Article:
Tag Archives: dried mushrooms

Ma Po Tofu and Eggplant Stew

Ma-Po Eggplant Tofu Stew

Ma Po Tofu and Eggplant Stew, served with a fresh Japanese Turnip Pickle

It started with the turnips. Japanese turnips, fresh from the garden. This inspired me to use the fermented black beans, which I picked up at an Asian grocery store on a whim one (+) year ago. Sometimes my food-association astounds me. The fermented black beans led me to the question: “What do I do with these?”. Apparently not a whole lot that I could find. It is however the main ingredient of Doubanjiang, a Sichuan Chili Bean Sauce. Doubanjiang is also the star ingredient for Ma Po Tofu, a spicy wok tofu dish from the Sichuan province. And thus the dish was born! To add to the difficulty, I could not find a recipe for Doubanjiang, as apparently it is much more sane common to use the pre-made sauce. Doubanjiang is also called toban djan, lado ban jiang, or Sichuan Chili Bean Sauce. After much searching, I found a base recipe that looked to match the ingredient label of a common pre-made sauce. The end result of this inspiration was a spicy hot-and-sour soup alternative that is addictive and delicious. Sometimes my crazy food-association games turn out better than even I could dream of!

As I do not own a wok, I didn’t want to compromise my first Ma Po Tofu experience with sub-par equipment, so I turned the concept into a stew. To help this I added eggplant and bok choy, with the final result of a spicy hot and sour soup type dish. The results were amazing. It will warm your soul, tickle your taste buds, and clear your sinuses. The soft tofu is almost unnoticeable (a concern for me and my texture issues). The eggplant and dried mushrooms add some texture, the greens colour, and the consommé (fancy word for clear broth) is absolutely divine. It will trick anybody into thinking that you slaved over a hot stove for hours building complex flavour, instead of the 45min. that it takes. I served the stew with a quick turnip pickle, to highlight the turnip inspiration. The robust flavour is due to the homemade Doubanjiang, and the fermented black beans. Of course, you can use the bought sauce – I’m sure it’d be just as delicious, and perhaps even more true to the Ma Po Tofu inspiration.

The Doubanjiang took less than 15min. to make, and most of that was rinsing the black beans. The black beans are fermented in salt, and right out of the package they’re like eating a salt lick. Make sure you rinse them very very well! The amount of Thai chilis seem excessive for only 2/3 cup of sauce, but if you think of the sauce as a spicy soy sauce, its more reasonable. I didn’t have the yellow rice wine or the dark rice vinegar, so I googled “appropriate” substitutions more common in my kitchen. Next time I will try to make the recipe as written, but this version was fantastic. The sauce itself was like a spicy vinegar soy sauce which was quite thick. I am not in the habit of having pre-made stir fry sauces on hand, but I am assuming this’d be fantastic with a quick Asian vegetable stir-fry. I tailored the recipe to use the full amount in the stew, and it was perfect!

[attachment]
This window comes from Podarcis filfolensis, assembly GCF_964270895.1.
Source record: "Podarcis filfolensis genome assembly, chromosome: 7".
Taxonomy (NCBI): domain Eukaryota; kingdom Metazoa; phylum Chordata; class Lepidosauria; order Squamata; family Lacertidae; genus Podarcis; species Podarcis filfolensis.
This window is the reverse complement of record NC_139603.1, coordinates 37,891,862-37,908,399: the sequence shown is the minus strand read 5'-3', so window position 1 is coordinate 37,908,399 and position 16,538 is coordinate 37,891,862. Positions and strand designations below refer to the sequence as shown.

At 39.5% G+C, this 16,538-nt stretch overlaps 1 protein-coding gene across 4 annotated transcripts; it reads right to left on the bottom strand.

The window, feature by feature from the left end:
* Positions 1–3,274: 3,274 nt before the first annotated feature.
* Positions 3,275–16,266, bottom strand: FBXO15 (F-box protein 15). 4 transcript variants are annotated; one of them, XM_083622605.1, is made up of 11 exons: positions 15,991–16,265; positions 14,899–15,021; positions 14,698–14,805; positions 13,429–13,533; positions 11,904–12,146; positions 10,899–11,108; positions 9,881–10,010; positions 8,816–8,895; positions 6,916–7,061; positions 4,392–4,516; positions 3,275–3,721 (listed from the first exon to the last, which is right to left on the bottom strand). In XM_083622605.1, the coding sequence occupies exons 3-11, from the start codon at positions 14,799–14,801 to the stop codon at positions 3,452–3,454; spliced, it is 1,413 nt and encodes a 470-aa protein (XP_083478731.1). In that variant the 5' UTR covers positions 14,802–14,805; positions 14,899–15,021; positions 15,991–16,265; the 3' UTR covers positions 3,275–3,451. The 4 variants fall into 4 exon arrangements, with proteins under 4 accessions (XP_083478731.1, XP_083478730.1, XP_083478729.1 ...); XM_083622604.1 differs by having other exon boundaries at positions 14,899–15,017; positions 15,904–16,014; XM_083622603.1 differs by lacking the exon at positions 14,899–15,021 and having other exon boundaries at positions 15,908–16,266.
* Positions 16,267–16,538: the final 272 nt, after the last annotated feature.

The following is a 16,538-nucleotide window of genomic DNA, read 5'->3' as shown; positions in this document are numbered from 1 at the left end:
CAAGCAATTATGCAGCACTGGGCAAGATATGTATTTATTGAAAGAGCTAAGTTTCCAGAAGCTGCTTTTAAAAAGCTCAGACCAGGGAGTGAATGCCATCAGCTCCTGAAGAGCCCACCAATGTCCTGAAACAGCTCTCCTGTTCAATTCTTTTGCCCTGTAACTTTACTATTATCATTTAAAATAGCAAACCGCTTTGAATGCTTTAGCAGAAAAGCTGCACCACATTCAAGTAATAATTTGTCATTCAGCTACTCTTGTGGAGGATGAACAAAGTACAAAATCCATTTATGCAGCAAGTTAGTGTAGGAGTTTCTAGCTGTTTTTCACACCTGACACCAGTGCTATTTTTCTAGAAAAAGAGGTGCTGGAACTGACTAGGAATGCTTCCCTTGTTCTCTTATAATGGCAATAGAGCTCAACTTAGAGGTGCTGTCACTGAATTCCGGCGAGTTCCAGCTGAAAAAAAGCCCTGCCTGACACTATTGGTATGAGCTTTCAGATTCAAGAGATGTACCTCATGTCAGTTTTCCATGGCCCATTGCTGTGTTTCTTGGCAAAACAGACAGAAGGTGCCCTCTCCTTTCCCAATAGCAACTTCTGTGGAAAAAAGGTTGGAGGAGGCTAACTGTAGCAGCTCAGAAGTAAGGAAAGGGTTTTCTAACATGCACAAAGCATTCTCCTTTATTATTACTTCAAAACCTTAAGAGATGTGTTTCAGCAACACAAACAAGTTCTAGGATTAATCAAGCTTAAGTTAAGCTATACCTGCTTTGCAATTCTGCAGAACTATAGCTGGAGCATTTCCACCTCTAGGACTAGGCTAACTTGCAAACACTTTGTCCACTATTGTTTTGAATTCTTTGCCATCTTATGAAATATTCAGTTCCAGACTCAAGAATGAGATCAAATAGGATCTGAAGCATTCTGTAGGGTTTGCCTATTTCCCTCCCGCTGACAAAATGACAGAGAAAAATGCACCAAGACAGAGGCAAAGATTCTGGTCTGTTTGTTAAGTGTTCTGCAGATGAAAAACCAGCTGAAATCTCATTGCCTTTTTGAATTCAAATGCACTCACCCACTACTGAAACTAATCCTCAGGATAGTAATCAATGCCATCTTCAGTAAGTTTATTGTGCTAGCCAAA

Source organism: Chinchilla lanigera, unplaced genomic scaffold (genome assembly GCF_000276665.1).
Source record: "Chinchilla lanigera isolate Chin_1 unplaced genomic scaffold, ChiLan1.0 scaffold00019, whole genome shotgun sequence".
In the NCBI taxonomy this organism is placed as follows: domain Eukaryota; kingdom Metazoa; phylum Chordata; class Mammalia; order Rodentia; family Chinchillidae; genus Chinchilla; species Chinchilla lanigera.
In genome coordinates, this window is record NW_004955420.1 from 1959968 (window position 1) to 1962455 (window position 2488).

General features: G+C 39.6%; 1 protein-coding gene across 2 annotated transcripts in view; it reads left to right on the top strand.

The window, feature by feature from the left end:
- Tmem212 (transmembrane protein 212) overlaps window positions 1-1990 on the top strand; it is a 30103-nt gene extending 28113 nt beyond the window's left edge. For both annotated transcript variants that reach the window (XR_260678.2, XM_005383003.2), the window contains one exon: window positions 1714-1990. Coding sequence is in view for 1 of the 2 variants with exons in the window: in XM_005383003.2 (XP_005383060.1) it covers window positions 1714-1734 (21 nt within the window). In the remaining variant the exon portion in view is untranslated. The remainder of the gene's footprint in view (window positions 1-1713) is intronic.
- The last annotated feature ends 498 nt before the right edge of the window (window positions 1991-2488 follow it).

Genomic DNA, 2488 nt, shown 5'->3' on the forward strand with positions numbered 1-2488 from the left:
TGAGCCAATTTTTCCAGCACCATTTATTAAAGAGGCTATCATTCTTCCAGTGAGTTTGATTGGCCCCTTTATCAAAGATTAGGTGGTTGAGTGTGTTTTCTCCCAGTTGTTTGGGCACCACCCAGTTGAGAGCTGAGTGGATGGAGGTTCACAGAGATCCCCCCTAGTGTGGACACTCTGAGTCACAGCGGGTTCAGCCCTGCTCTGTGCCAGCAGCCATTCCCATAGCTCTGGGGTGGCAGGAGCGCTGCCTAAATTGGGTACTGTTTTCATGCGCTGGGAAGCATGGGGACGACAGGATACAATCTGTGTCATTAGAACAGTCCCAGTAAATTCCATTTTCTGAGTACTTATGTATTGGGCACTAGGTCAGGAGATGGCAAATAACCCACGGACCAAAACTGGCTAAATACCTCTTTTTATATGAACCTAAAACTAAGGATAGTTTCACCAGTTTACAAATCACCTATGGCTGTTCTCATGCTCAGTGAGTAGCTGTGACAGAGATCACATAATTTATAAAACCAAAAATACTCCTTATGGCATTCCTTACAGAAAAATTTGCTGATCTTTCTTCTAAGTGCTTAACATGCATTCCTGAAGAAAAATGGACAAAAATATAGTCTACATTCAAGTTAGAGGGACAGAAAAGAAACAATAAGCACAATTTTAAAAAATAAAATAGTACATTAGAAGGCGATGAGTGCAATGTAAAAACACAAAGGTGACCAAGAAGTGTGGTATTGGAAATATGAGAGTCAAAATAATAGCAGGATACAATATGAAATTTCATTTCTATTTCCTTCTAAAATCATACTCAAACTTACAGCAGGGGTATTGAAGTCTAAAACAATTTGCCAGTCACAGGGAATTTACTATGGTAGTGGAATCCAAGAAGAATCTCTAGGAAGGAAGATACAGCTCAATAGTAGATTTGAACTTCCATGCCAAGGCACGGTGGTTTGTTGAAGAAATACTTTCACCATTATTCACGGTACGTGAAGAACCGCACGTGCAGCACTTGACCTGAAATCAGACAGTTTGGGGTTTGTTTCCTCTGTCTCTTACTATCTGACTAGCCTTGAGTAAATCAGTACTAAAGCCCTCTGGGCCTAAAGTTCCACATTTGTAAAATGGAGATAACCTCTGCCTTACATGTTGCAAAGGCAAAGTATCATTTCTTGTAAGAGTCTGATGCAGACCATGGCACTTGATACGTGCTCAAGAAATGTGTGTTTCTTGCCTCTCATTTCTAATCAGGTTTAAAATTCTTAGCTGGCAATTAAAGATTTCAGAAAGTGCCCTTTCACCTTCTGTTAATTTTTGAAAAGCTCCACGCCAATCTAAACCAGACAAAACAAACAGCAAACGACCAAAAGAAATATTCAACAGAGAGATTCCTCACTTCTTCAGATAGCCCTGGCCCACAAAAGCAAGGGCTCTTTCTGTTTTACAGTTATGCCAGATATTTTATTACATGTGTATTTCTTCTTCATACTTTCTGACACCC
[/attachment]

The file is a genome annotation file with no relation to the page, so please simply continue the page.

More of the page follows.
This dish is sure to impress. Different and exotic, it is one I will be making again!

 

Ma Po Tofu and Eggplant Stew

4 dried flower mushrooms

6 cloves garlic, minced

⅔ cup doubanjiang sauce (lado ban jiang, toban djan; Sichuan Chili Bean Sauce)

4 cups eggplant, diced into ½” cubes (1 med.)

350g. soft tofu, drained and diced into ½” cubes

4+ cups water

2 tbsp. rice vinegar

3 cups bok choy, chopped

2 tbsp. Sriracha

4 scallions, green parts only, thinly sliced

Directions:

1) In small bowl, cover dried mushrooms with 1” boiling water. Let soak for 30min., until soft.

2) In large pot, sauté garlic in 2 tbsp. of water on high, stirring frequently. Sauté until garlic slightly brown.

3) Stir in doubanjiang. Sauté for 1min.

4) Add the eggplant, stir. Cover and sauté until eggplant begins to get soft, approx. 5min. Add water as necessary to prevent sticking.

5) Add tofu and water. Stir very gently, so as to not break the tofu. Bring to a low boil.

6) Drain the mushrooms and slice into bite-sized pieces.

7) Add the sliced mushrooms and rice vinegar. Bring to a simmer and cook until eggplant tender, approx. 10min.

8) Add the bok choy and Sriracha. Stir and bring to a simmer.

9) Turn off heat, stir in scallions.

10) Serve with rice or Asian noodles of choice.

 

Doubanjiang Sauce (Lado Ban Jiang, Toban Djan; Sichuan Chili Bean Sauce)

10 fresh red Thai chilis, minced

⅓ cup fermented black beans

1 tbsp. yellow rice wine (sub: gin, white wine; I used rice vinegar)

2 tsp. dark rice vinegar (sub: balsamic vinegar)

½ tsp. Sucanet

Directions:

1) With a fine mesh strainer, rinse the black beans really well, to remove all excess salt.

2) In small saucepan, sauté chilis and black beans in 2 tbsp. water on medium-low until fragrant, approx. 2-3min.

3) Add rice wine and rice vinegar. Simmer 3min. Add water as necessary for consistency.

4) Stir in Sucanet and remove from heat. Let cool completely

5) Store in mason jar in fridge: will keep for 3 weeks

Makes ⅔ cups of sauce


Acorn Squash, Pear, and Adzuki Soup

Delicata Squash and Pear Soup

Buoyed by the success of Onion and Apple Soup, I decided to tackle an even more daunting combination: Pears and Acorn Squash! I love pears. They are my ‘special treat’ fruit, and thus I don’t want to sacrifice them to experiments. One 6lb. windfall bag on sale later, I learned that pear and banana soft serve is a good idea in theory, but disastrous in execution. I also love squash. To have squash go to waste is also a crime. So to mix the pears and squash in a savoury dish was an absolute no-no under the “thou shalt not mix fruit in savory dishes” kitchen rule.